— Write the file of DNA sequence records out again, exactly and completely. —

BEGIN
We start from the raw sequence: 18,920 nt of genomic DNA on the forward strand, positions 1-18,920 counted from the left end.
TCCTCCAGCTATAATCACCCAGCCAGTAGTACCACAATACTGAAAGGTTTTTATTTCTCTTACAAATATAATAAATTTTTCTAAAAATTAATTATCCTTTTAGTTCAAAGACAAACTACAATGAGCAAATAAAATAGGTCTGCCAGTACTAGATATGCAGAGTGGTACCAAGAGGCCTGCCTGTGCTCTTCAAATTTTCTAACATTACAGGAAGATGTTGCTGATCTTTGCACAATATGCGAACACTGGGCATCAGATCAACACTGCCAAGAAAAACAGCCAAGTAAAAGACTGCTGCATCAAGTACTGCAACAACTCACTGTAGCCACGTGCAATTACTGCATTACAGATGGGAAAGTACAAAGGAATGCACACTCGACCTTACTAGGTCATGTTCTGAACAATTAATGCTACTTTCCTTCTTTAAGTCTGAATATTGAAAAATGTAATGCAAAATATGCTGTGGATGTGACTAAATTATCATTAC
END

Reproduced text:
We start from the raw sequence: 18,920 nt of genomic DNA on the forward strand, positions 1-18,920 counted from the left end.
TCCTCCAGCTATAATCACCCAGCCAGTAGTACCACAATACTGAAAGGTTTTTATTTCTCTTACAAATATAATAAATTTTTCTAAAAATTAATTATCCTTTTAGTTCAAAGACAAACTACAATGAGCAAATAAAATAGGTCTGCCAGTACTAGATATGCAGAGTGGTACCAAGAGGCCTGCCTGTGCTCTTCAAATTTTCTAACATTACAGGAAGATGTTGCTGATCTTTGCACAATATGCGAACACTGGGCATCAGATCAACACTGCCAAGAAAAACAGCCAAGTAAAAGACTGCTGCATCAAGTACTGCAACAACTCACTGTAGCCACGTGCAATTACTGCATTACAGATGGGAAAGTACAAAGGAATGCACACTCGACCTTACTAGGTCATGTTCTGAACAATTAATGCTACTTTCCTTCTTTAAGTCTGAATATTGAAAAATGTAATGCAAAATATGCTGTGGATGTGACTAAATTATCATTAC